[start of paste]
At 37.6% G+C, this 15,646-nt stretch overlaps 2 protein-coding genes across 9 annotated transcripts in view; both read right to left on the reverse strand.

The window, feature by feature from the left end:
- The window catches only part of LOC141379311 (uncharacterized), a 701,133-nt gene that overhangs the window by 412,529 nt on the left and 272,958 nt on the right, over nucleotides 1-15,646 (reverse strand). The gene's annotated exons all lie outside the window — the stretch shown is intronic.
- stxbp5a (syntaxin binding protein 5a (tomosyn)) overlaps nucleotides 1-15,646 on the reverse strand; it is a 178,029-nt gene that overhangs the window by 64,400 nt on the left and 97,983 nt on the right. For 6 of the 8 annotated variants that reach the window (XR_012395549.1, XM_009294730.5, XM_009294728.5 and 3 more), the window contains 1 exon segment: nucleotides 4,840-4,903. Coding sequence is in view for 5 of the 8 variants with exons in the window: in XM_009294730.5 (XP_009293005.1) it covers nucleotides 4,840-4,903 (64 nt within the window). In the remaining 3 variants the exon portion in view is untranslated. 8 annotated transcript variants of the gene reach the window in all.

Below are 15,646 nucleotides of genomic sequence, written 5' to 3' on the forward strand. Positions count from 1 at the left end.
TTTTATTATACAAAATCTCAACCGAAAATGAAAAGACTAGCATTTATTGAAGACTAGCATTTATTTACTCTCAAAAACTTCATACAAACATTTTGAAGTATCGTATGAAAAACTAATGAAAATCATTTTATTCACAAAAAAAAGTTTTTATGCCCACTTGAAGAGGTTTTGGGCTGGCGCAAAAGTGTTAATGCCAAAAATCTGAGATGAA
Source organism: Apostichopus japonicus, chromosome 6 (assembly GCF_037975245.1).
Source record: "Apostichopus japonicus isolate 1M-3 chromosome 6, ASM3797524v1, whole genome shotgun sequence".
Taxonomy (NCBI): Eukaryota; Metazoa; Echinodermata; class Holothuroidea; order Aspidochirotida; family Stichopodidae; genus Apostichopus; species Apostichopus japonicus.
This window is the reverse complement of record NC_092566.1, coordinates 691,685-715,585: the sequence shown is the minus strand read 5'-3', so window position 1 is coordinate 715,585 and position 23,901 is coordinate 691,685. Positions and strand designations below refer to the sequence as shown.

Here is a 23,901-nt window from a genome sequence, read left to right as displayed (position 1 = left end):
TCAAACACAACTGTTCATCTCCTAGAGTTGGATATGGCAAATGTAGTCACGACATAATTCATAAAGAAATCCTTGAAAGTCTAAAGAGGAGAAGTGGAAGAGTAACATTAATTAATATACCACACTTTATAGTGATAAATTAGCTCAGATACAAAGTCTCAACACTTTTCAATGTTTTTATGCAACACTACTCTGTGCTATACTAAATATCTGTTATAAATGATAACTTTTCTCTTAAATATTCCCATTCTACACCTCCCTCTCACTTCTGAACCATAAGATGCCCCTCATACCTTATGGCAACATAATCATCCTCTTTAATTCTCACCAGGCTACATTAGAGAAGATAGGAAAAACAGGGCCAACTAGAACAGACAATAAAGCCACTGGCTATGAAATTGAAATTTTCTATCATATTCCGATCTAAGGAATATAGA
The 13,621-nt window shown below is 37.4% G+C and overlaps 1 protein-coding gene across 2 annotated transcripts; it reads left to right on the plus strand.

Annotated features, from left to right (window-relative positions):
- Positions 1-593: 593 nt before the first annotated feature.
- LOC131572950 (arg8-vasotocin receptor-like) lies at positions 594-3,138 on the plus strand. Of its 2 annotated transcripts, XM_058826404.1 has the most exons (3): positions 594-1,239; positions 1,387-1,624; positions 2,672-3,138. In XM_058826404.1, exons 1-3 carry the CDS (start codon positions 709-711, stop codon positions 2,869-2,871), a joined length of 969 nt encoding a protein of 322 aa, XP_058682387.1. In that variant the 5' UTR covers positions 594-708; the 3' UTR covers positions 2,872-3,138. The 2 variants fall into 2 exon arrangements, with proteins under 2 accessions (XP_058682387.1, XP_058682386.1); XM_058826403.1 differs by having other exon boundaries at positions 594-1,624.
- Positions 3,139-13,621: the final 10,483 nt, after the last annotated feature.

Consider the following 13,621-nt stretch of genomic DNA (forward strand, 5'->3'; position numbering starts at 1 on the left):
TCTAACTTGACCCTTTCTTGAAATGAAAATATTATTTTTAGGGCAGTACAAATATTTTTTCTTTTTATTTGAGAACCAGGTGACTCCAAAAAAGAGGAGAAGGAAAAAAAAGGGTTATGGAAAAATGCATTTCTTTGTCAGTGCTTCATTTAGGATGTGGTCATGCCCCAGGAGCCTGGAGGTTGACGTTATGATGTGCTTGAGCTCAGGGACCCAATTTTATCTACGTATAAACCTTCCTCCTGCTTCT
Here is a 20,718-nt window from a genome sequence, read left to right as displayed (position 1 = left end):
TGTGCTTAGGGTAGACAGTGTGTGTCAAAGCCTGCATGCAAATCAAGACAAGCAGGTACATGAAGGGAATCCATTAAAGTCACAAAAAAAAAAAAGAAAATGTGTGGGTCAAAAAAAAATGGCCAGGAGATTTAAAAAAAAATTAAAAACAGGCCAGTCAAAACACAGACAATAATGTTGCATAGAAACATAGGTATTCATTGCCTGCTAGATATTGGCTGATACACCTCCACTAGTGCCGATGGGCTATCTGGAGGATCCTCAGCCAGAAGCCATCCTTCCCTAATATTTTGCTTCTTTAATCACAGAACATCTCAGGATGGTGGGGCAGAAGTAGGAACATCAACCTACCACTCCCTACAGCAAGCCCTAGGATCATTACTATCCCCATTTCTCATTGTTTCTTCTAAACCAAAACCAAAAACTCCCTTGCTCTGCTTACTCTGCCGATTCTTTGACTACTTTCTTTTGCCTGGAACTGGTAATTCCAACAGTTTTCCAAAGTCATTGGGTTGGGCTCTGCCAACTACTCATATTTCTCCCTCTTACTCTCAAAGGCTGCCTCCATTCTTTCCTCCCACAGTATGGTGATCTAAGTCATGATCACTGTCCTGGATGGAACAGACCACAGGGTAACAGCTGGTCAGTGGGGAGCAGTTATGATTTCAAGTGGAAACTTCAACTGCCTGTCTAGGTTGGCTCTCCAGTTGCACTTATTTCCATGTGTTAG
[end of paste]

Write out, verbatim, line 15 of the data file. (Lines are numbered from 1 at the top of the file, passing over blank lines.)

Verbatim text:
- Positions 1-593: 593 nt before the first annotated feature.